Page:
‘I don’t see a definitive stopping point or a reason to call a halt to this arrangement. As long as everyone involved is happy – long may it continue!’

Not all families can do this. And sometimes a relationship has ended so badly that the best thing for everyone is to spend the big day separately.

But life coach Fiona Harrold says that if it can be done – the family unit could be strengthened as a result.

‘The big benefit of a divorced family reuniting on Christmas Day is that you are connecting closer and seeing that you can still support and strengthen each other going forward,’ Fiona tells us.

‘Knowing that there are people you can turn to and who are there for you is vital today.

‘Seeing your shared history means you’re less likely to feel isolated and will reach out for help in the months ahead, even if you’re no longer living together.’

Fiona says that a reunited Christmas can make a statement that says you’re there for each other and is a positive sign that you’ll be able to create a relationship that works beyond the divorce.

‘Divorce doesn’t have to be acrimonious, or wipe out the love that brought people together in the first place,’ says Fiona. ‘It can simply mean the end of one form of relationship and the beginning of another – Christmas Day is a great day to show that.

‘It is an opportunity to create a new foundation going forward, with memories to fuel warm feelings.

‘If it’s really not possible for your family to do that, why not consider arranging a Skype or Facetime call when everyone is gathered to give greetings.’

Christmas tips after divorce

Make your child the highest priority

Ensuring your child has a happy Christmas is of paramount importance, and this may require compromises between you and your ex-partner.

As the festive period is generally considered to be a time for family, it is perfectly understandable for both parents to want to see the child on Christmas Day; however, no child wants to spend Christmas in the car.

So, if you and your ex-partner live far apart, then it is best you agree to alternate who has the child for Christmas Day each year.

Most importantly, never to ask the child to choose between you and your partner. This puts them in the middle and creates too much pressure and tension.

Don’t be vague

Be clear on arrangements early on with your ex-partner, your child and any other relatives, and ensure these are stuck to (being late for a handover is a sure-fire way to sour the Christmas spirit).

If there is clarity at an early stage, everyone has time to plan activities and no-one misses out. If families have different cultural beliefs and traditions, be sure to factor these into your planning.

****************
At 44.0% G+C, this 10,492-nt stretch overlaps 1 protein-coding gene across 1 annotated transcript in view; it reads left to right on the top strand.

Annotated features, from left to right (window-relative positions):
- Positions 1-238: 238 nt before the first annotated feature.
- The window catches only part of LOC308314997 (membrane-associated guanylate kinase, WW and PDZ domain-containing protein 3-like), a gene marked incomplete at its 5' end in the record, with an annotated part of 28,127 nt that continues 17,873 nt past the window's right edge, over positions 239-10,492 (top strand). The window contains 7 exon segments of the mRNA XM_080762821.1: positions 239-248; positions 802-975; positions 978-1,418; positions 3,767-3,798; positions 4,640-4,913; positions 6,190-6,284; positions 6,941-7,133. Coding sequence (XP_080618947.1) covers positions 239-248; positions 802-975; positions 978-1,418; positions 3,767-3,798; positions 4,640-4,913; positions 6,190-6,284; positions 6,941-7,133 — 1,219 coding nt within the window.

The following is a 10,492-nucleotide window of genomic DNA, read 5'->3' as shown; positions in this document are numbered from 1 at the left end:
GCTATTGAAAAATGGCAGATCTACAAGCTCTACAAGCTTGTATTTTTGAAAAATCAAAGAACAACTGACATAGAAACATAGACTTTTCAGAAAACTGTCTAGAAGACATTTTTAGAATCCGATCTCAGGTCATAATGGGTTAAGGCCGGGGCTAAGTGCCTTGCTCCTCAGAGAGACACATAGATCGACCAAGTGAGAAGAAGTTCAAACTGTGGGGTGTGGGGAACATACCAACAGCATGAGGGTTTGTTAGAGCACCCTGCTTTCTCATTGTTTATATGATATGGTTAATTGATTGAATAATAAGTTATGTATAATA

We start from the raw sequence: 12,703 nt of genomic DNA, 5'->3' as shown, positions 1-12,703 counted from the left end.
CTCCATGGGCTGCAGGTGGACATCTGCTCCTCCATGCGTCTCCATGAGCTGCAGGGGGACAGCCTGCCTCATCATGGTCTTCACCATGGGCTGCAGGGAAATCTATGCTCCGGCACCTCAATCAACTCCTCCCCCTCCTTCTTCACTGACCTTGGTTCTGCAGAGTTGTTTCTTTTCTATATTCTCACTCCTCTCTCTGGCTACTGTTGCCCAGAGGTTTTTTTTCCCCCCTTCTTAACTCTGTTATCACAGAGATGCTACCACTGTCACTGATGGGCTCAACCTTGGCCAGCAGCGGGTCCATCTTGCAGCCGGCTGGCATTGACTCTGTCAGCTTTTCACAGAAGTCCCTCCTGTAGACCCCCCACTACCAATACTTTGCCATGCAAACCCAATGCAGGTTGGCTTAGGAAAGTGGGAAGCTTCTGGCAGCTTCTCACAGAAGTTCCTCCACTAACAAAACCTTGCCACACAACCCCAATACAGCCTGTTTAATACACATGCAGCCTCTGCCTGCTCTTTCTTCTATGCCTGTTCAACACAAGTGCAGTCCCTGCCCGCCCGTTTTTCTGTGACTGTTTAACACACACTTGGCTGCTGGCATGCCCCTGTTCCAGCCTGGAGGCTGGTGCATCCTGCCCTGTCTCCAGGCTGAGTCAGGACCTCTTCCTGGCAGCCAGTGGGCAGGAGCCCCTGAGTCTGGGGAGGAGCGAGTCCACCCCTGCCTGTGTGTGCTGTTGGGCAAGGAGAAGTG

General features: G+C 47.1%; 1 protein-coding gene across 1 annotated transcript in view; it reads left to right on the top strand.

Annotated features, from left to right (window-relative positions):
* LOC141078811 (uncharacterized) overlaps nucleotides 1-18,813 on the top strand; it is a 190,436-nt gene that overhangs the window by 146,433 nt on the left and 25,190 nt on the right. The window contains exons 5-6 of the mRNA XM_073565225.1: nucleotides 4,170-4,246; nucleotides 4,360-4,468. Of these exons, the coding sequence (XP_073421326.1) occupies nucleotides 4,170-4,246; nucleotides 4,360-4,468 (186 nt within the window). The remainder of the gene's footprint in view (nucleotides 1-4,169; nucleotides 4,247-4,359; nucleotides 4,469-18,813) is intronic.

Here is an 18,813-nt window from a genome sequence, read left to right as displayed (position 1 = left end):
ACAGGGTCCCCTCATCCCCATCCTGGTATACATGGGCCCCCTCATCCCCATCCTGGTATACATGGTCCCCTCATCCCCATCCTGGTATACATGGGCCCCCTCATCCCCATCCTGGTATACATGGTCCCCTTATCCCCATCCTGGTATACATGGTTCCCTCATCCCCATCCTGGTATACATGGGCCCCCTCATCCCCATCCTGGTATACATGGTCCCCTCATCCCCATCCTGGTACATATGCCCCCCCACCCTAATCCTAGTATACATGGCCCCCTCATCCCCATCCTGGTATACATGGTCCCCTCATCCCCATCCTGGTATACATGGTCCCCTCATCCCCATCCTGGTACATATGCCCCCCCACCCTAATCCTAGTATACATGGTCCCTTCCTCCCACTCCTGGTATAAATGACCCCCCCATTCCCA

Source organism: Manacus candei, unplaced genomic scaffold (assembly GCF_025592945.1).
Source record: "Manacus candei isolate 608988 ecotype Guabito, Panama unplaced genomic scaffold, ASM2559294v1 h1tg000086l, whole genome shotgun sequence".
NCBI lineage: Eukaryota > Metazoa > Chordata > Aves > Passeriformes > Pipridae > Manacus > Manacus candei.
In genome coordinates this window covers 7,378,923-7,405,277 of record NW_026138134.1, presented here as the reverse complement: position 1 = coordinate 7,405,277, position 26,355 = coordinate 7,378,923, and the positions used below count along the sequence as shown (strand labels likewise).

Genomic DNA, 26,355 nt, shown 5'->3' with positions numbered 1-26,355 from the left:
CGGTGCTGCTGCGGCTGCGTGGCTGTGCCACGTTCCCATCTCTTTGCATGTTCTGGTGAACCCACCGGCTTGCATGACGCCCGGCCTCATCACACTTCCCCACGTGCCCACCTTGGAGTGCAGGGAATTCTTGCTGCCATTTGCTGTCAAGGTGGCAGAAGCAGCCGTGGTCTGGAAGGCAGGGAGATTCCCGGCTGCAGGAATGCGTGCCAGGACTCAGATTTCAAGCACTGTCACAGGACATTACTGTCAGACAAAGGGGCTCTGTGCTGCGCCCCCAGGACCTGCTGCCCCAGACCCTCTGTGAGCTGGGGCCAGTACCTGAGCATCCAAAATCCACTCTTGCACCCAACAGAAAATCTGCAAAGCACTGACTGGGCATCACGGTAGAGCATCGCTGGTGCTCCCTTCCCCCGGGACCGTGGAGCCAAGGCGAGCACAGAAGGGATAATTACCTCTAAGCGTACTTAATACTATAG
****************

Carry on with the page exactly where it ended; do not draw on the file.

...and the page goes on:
Be clear with your child and allow them to voice any concerns. Assure them that Santa will still be able to find them, even if they’re not in the family home!

Look after yourself

Your child’s enjoyment of Christmas depends on there being a happy and loving environment. You will be best placed to create this atmosphere if you look after your own mental well-being.

If you are not having the children on Christmas Day, arrange to stay with family or to meet friends who are in a similar situation.

Children can also experience guilt if they know they are leaving you alone on Christmas, so they will feel more secure knowing you have something to look forward to.

Seek legal advice as early as possible

Unfortunately, sometimes separated parents reach an impasse and may therefore decide to speak to solicitors, attend mediation or even apply to court to work out arrangements (more advice on this below). These processes can take time, so plan.


It can be difficult to have constructive discussions with a former partner, even though you both may want what is best for your child.

A third party can help take the heat out of these conversations, making it easier to reach an agreement.


Mediation involves you and your partner trying to resolve issues amicably, with the assistance of a mediator.

It means that you are not constrained by the court’s timeline, it can be more cost efficient, and it gives you both far more flexibility than you may have with arrangements through court.

A mediator will facilitate discussion between you and your partner, helping you to come to an agreement. The arrangements you settle upon will then be recorded in a Memorandum of Understanding.

Your solicitor can then convert the Memorandum of Understanding into a formal agreement which you can use to plan future Christmas arrangements.

Tom Brownrigg, Goodman Ray Solicitors 

Kristian’s parents have been divorced since he was young, but thankfully, they have always remained good friends.

His family are based all across the globe and they often use Christmas as a time to reunite – something which Kristian is incredibly thankful for.

‘Every year we will meet up for Christmas, either in Denmark or Uganda, or a destination between our different resident countries. We’ve been doing that since the late 90s, I think.

‘We do the Danish thing and celebrate on Christmas Eve. I consider myself quite a lucky child of divorce – in that my parents managed to make it work as friends after.

‘I love that we have ended up using Christmas as the time of year for the family that live spread across the world come together.

Kristian says that his family experiences awkward moments – just like any other, but the fact that his parents happen to be divorced simply isn’t an issue.

‘I love that even as my parents have both moved on with their lives, we’ve kept Christmas as our “original” family evening. No matter where in the world we spend it.’

Family is what you make it – and there is isn’t one perfect way to do Christmas Day – despite what TV adverts might have you believe.

These reunited families are determined to keep Christmas special, supportive and inclusive; and they’re proving that divorce doesn’t make you any less of a family.